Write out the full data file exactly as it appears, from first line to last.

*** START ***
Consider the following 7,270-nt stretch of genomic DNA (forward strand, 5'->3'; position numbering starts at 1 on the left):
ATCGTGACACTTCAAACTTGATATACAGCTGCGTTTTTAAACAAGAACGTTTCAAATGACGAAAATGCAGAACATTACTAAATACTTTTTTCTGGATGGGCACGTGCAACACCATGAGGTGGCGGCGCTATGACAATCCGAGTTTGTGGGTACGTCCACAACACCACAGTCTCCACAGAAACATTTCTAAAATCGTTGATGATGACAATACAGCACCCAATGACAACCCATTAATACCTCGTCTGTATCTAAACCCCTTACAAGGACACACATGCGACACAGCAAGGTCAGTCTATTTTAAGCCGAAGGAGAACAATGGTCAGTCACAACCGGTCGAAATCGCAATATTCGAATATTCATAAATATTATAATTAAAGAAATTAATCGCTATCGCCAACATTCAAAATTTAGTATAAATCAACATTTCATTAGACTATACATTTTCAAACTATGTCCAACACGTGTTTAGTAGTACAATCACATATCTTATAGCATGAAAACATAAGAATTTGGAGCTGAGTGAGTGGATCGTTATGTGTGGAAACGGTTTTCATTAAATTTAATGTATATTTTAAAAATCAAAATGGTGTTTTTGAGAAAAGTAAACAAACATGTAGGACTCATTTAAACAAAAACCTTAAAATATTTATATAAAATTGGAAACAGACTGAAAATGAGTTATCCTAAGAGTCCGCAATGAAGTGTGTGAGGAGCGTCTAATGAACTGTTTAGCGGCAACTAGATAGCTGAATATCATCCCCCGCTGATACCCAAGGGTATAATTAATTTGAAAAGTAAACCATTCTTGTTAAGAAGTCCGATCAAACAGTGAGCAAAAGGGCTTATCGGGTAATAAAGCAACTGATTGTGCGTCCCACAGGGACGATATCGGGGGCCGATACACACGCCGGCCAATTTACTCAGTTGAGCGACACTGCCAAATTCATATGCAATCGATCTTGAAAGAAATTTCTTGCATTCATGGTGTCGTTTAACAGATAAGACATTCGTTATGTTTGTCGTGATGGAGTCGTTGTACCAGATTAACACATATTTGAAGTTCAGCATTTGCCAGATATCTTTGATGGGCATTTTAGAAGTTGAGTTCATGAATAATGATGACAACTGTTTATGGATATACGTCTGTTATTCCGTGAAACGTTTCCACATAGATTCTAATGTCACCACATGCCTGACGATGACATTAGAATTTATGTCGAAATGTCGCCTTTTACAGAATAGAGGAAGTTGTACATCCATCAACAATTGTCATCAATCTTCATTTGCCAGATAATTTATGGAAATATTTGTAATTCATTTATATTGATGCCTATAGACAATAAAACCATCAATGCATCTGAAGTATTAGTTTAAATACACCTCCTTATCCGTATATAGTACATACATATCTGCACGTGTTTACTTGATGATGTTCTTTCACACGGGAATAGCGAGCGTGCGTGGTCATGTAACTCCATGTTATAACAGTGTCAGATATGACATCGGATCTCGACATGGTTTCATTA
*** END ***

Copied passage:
Consider the following 7,270-nt stretch of genomic DNA (forward strand, 5'->3'; position numbering starts at 1 on the left):
ATCGTGACACTTCAAACTTGATATACAGCTGCGTTTTTAAACAAGAACGTTTCAAATGACGAAAATGCAGAACATTACTAAATACTTTTTTCTGGATGGGCACGTGCAACACCATGAGGTGGCGGCGCTATGACAATCCGAGTTTGTGGGTACGTCCACAACACCACAGTCTCCACAGAAACATTTCTAAAATCGTTGATGATGACAATACAGCACCCAATGACAACCCATTAATACCTCGTCTGTATCTAAACCCCTTACAAGGACACACATGCGACACAGCAAGGTCAGTCTATTTTAAGCCGAAGGAGAACAATGGTCAGTCACAACCGGTCGAAATCGCAATATTCGAATATTCATAAATATTATAATTAAAGAAATTAATCGCTATCGCCAACATTCAAAATTTAGTATAAATCAACATTTCATTAGACTATACATTTTCAAACTATGTCCAACACGTGTTTAGTAGTACAATCACATATCTTATAGCATGAAAACATAAGAATTTGGAGCTGAGTGAGTGGATCGTTATGTGTGGAAACGGTTTTCATTAAATTTAATGTATATTTTAAAAATCAAAATGGTGTTTTTGAGAAAAGTAAACAAACATGTAGGACTCATTTAAACAAAAACCTTAAAATATTTATATAAAATTGGAAACAGACTGAAAATGAGTTATCCTAAGAGTCCGCAATGAAGTGTGTGAGGAGCGTCTAATGAACTGTTTAGCGGCAACTAGATAGCTGAATATCATCCCCCGCTGATACCCAAGGGTATAATTAATTTGAAAAGTAAACCATTCTTGTTAAGAAGTCCGATCAAACAGTGAGCAAAAGGGCTTATCGGGTAATAAAGCAACTGATTGTGCGTCCCACAGGGACGATATCGGGGGCCGATACACACGCCGGCCAATTTACTCAGTTGAGCGACACTGCCAAATTCATATGCAATCGATCTTGAAAGAAATTTCTTGCATTCATGGTGTCGTTTAACAGATAAGACATTCGTTATGTTTGTCGTGATGGAGTCGTTGTACCAGATTAACACATATTTGAAGTTCAGCATTTGCCAGATATCTTTGATGGGCATTTTAGAAGTTGAGTTCATGAATAATGATGACAACTGTTTATGGATATACGTCTGTTATTCCGTGAAACGTTTCCACATAGATTCTAATGTCACCACATGCCTGACGATGACATTAGAATTTATGTCGAAATGTCGCCTTTTACAGAATAGAGGAAGTTGTACATCCATCAACAATTGTCATCAATCTTCATTTGCCAGATAATTTATGGAAATATTTGTAATTCATTTATATTGATGCCTATAGACAATAAAACCATCAATGCATCTGAAGTATTAGTTTAAATACACCTCCTTATCCGTATATAGTACATACATATCTGCACGTGTTTACTTGATGATGTTCTTTCACACGGGAATAGCGAGCGTGCGTGGTCATGTAACTCCATGTTATAACAGTGTCAGATATGACATCGGATCTCGACATGGTTTCATTA